Can I keep a horse in the kitchen? 75% of landlords choose tenants on gut instinct.By Mark Long
While irregular income or a failed credit check may be a turn-off for many private landlords, research from BVA BDRC has revealed a bad attitude or bizarre pet can be an equal problem for a would be tenant.
BVA BDRC’s Landlords Panel survey has revealed the top ways in which landlords vet new tenants. If you’re looking for a new home, dress smart and be open when answering questions. Enthusiasm about the property is also a major bonus. On top of this, proof of income, references and your employment history could all help landlords choose you as the ideal tenant.
The study also focussed on the major turn offs for landlords. The factors which raised the most alarm bells were having bad or no references, a low, irregular or non-existent income and failing a credit check. Despite this, the tenant’s own character was still very important, with almost a fifth of landlords citing a lack of manners or simply the look of the tenant as causes for worry. Almost three quarters of landlords said they would trust their gut instinct when deciding on new tenants.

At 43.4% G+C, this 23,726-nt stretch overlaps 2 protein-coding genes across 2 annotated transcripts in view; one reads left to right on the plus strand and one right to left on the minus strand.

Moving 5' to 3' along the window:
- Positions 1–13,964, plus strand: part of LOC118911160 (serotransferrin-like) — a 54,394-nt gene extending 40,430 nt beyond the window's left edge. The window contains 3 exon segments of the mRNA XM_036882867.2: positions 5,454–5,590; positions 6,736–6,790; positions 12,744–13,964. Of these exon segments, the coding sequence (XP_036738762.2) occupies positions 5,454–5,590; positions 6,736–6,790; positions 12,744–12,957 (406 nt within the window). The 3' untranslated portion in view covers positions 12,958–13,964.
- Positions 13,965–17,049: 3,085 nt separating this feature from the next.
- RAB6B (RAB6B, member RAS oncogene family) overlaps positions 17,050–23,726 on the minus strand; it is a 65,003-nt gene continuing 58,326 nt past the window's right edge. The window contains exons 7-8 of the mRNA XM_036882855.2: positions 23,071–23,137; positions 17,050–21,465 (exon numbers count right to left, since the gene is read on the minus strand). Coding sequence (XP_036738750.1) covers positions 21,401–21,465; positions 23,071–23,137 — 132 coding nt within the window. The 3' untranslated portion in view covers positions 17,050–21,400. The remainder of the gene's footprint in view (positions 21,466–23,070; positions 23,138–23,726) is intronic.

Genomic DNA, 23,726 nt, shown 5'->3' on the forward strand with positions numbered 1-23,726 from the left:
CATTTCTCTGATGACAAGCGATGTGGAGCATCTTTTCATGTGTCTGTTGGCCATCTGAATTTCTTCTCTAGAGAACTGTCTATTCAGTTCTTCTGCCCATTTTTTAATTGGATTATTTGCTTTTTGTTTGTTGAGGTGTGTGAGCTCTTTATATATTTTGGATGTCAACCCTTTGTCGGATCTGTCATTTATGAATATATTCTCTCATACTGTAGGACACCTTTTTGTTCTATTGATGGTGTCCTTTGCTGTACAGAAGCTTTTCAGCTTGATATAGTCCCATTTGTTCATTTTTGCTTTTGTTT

Pets also played a part in the landlord’s relationship with the tenants. Only one in ten were always happy to allow a dog to take up residence. Many worried that the pooch might damage the property, annoy the neighbours or leave a lingering smell.
The survey showed financial security and a pleasant character to be important factors in a landlord’s decision making process, but the research also investigated the stranger requests landlords get regarding pets. From cats and chickens to the more problematic pigs, snakes and iguanas, landlords get requests to let in most of the animal kingdom as room-mates. While a tenant’s tarantula might shock a squeamish landlord, “can I keep my horse in the kitchen?” is a request which is presumably too impractical for anyone’s consideration.